As part of its ongoing efforts to bring undergraduate student learning to the highest possible level, the Teagle Foundation dedicated resources towards preparing graduate students, as future faculty members, to teach effectively in a wide variety of higher education settings through its Graduate Student Teaching in the Arts and Sciences (GSTAS) initiative launched in 2010. This initiative was informed by a listening held in August 2009 with graduate school deans, faculty, directors of teaching and learning centers, and graduate students on possible strategies to ensure that future faculty members enter the academic workforce equipped with new knowledge and tools about how to bring student learning to the highest levels.
Funded projects fostered collegial communities of practice for both faculty and graduate students around teaching and learning; enabled graduate students to examine research on learning and apply it as instructors; and established institutional plans for sustainability of these programs. Grantees were primarily research universities where many future faculty members receive their training. Over 200 faculty and over 1,100 graduate students from 33 institutions benefited from activities sponsored by the Teagle-funded projects under this initiative.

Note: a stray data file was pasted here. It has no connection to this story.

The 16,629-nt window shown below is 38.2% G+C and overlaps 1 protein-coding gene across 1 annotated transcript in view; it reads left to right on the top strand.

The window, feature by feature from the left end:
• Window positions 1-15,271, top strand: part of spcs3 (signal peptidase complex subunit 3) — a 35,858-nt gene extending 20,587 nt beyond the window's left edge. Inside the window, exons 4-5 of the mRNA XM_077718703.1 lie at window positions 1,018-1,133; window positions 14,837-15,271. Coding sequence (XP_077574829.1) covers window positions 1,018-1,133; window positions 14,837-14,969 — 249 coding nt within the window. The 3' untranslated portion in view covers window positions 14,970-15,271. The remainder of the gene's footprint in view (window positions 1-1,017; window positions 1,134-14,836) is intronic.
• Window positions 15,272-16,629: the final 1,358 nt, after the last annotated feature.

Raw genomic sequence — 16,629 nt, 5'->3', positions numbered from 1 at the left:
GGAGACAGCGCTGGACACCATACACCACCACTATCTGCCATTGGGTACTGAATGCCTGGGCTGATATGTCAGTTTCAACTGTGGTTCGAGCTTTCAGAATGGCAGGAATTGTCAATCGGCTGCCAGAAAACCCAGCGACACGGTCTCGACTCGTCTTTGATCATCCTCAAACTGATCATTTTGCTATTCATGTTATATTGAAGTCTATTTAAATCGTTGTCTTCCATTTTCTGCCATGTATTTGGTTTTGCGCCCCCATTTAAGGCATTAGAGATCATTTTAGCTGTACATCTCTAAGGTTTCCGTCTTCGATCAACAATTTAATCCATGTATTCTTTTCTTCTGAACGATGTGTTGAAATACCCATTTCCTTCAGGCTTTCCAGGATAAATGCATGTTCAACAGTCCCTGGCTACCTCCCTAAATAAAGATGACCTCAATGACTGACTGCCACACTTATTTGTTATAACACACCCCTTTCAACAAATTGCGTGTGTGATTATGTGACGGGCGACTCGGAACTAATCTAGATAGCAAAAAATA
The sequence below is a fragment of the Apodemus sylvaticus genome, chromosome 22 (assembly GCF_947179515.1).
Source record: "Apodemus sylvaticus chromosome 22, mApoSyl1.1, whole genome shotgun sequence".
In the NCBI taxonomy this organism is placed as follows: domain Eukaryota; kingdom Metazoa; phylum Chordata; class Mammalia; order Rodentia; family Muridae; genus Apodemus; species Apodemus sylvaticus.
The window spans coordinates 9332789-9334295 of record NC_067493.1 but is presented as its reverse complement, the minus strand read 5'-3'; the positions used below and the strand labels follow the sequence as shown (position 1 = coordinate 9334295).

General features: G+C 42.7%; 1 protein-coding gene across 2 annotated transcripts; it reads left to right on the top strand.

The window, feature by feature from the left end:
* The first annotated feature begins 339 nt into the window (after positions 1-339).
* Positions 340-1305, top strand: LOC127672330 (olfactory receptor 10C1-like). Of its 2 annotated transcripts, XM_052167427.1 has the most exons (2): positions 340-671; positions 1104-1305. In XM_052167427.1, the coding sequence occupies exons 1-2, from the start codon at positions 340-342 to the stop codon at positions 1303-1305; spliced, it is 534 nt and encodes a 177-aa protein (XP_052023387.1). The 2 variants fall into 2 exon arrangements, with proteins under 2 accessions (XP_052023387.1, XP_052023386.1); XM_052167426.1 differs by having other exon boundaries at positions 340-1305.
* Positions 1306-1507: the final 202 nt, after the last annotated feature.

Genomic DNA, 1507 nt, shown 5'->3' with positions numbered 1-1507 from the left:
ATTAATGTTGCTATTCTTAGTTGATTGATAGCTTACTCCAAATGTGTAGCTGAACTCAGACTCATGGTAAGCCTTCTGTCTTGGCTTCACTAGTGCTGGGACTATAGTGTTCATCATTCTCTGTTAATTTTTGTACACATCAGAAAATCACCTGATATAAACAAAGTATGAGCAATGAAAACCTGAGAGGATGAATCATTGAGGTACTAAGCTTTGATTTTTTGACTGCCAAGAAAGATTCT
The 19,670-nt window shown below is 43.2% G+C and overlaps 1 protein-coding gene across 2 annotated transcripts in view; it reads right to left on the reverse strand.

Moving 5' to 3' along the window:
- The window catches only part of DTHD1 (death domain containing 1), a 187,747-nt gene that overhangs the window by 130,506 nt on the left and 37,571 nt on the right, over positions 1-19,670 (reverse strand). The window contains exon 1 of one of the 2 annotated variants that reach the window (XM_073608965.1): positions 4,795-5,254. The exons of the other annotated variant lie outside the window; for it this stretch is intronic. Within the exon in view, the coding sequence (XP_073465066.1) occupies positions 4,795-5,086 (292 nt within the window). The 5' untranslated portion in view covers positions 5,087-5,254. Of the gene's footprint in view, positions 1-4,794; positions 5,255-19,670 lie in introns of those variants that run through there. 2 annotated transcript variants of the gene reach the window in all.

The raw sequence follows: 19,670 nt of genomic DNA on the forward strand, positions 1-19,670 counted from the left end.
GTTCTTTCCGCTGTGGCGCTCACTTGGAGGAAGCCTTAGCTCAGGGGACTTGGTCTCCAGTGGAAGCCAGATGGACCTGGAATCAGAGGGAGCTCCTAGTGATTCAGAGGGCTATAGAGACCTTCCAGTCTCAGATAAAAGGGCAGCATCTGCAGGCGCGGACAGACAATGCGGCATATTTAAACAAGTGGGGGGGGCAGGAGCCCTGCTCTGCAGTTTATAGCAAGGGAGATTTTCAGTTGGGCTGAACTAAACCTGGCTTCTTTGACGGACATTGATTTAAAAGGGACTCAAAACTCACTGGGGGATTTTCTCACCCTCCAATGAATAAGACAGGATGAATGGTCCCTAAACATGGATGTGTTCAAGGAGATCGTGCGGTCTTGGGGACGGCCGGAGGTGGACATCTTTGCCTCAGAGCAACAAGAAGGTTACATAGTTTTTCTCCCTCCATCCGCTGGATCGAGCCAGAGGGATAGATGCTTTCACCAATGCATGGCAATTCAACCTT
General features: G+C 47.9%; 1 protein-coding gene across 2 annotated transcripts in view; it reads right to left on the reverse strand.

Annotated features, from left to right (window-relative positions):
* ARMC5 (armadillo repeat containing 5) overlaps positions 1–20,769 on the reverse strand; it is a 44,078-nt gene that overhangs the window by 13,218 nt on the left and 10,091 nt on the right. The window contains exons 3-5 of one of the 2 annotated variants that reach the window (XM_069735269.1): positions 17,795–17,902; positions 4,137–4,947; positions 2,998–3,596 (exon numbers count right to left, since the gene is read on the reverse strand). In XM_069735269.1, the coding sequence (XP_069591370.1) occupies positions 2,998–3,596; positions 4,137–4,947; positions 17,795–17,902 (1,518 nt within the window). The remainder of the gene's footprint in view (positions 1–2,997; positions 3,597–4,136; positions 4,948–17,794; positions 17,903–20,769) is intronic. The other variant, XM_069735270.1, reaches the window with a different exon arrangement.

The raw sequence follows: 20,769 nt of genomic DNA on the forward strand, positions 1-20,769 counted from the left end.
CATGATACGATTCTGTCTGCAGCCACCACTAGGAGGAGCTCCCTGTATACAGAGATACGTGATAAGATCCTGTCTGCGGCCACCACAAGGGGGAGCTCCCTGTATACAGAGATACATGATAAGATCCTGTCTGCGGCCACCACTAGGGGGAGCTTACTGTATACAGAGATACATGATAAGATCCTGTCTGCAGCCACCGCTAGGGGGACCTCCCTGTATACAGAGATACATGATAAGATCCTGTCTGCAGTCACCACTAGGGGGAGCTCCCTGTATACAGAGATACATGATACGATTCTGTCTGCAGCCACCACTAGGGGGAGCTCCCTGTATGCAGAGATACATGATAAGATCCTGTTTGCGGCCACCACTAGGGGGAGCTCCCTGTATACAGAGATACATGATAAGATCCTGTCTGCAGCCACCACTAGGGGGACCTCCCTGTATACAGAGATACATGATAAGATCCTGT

In April 2014, when funded projects were at the rough mid-point, grantees came together in a Teagle-sponsored convening to share early lessons on how to support graduate students become better teachers both as individuals and as members of communities of practice. Key themes that emerged from the convening discussion are available here.

Lessons learned from the initiative-wide external evaluation are available here.